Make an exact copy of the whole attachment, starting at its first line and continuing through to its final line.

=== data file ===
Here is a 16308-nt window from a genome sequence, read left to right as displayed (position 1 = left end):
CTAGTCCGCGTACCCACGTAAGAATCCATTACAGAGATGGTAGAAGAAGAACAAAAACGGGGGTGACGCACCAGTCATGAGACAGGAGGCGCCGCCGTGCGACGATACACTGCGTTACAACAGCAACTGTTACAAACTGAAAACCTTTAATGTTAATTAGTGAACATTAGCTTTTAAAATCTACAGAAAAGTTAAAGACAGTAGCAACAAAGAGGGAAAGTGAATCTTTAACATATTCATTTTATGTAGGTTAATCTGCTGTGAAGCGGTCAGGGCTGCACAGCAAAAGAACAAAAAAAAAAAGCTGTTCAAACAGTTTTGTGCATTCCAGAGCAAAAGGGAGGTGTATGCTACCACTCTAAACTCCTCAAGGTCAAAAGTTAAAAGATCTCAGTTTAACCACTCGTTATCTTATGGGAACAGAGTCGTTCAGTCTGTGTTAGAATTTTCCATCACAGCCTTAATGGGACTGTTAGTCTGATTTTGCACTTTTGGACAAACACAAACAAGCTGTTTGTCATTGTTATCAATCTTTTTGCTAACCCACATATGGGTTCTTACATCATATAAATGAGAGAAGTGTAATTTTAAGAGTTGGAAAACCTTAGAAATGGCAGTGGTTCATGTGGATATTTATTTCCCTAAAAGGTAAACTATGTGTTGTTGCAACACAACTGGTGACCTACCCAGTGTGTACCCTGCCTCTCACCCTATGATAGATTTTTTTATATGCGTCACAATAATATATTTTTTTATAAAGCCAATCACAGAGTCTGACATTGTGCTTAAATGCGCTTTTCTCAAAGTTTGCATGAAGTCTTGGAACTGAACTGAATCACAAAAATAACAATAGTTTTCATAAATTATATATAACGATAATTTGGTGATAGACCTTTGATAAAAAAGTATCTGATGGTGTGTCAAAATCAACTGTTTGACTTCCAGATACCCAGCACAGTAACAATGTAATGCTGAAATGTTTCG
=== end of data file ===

Here is a 16308-nt window from a genome sequence, read left to right as displayed (position 1 = left end):
CTAGTCCGCGTACCCACGTAAGAATCCATTACAGAGATGGTAGAAGAAGAACAAAAACGGGGGTGACGCACCAGTCATGAGACAGGAGGCGCCGCCGTGCGACGATACACTGCGTTACAACAGCAACTGTTACAAACTGAAAACCTTTAATGTTAATTAGTGAACATTAGCTTTTAAAATCTACAGAAAAGTTAAAGACAGTAGCAACAAAGAGGGAAAGTGAATCTTTAACATATTCATTTTATGTAGGTTAATCTGCTGTGAAGCGGTCAGGGCTGCACAGCAAAAGAACAAAAAAAAAAAGCTGTTCAAACAGTTTTGTGCATTCCAGAGCAAAAGGGAGGTGTATGCTACCACTCTAAACTCCTCAAGGTCAAAAGTTAAAAGATCTCAGTTTAACCACTCGTTATCTTATGGGAACAGAGTCGTTCAGTCTGTGTTAGAATTTTCCATCACAGCCTTAATGGGACTGTTAGTCTGATTTTGCACTTTTGGACAAACACAAACAAGCTGTTTGTCATTGTTATCAATCTTTTTGCTAACCCACATATGGGTTCTTACATCATATAAATGAGAGAAGTGTAATTTTAAGAGTTGGAAAACCTTAGAAATGGCAGTGGTTCATGTGGATATTTATTTCCCTAAAAGGTAAACTATGTGTTGTTGCAACACAACTGGTGACCTACCCAGTGTGTACCCTGCCTCTCACCCTATGATAGATTTTTTTATATGCGTCACAATAATATATTTTTTTATAAAGCCAATCACAGAGTCTGACATTGTGCTTAAATGCGCTTTTCTCAAAGTTTGCATGAAGTCTTGGAACTGAACTGAATCACAAAAATAACAATAGTTTTCATAAATTATATATAACGATAATTTGGTGATAGACCTTTGATAAAAAAGTATCTGATGGTGTGTCAAAATCAACTGTTTGACTTCCAGATACCCAGCACAGTAACAATGTAATGCTGAAATGTTTCG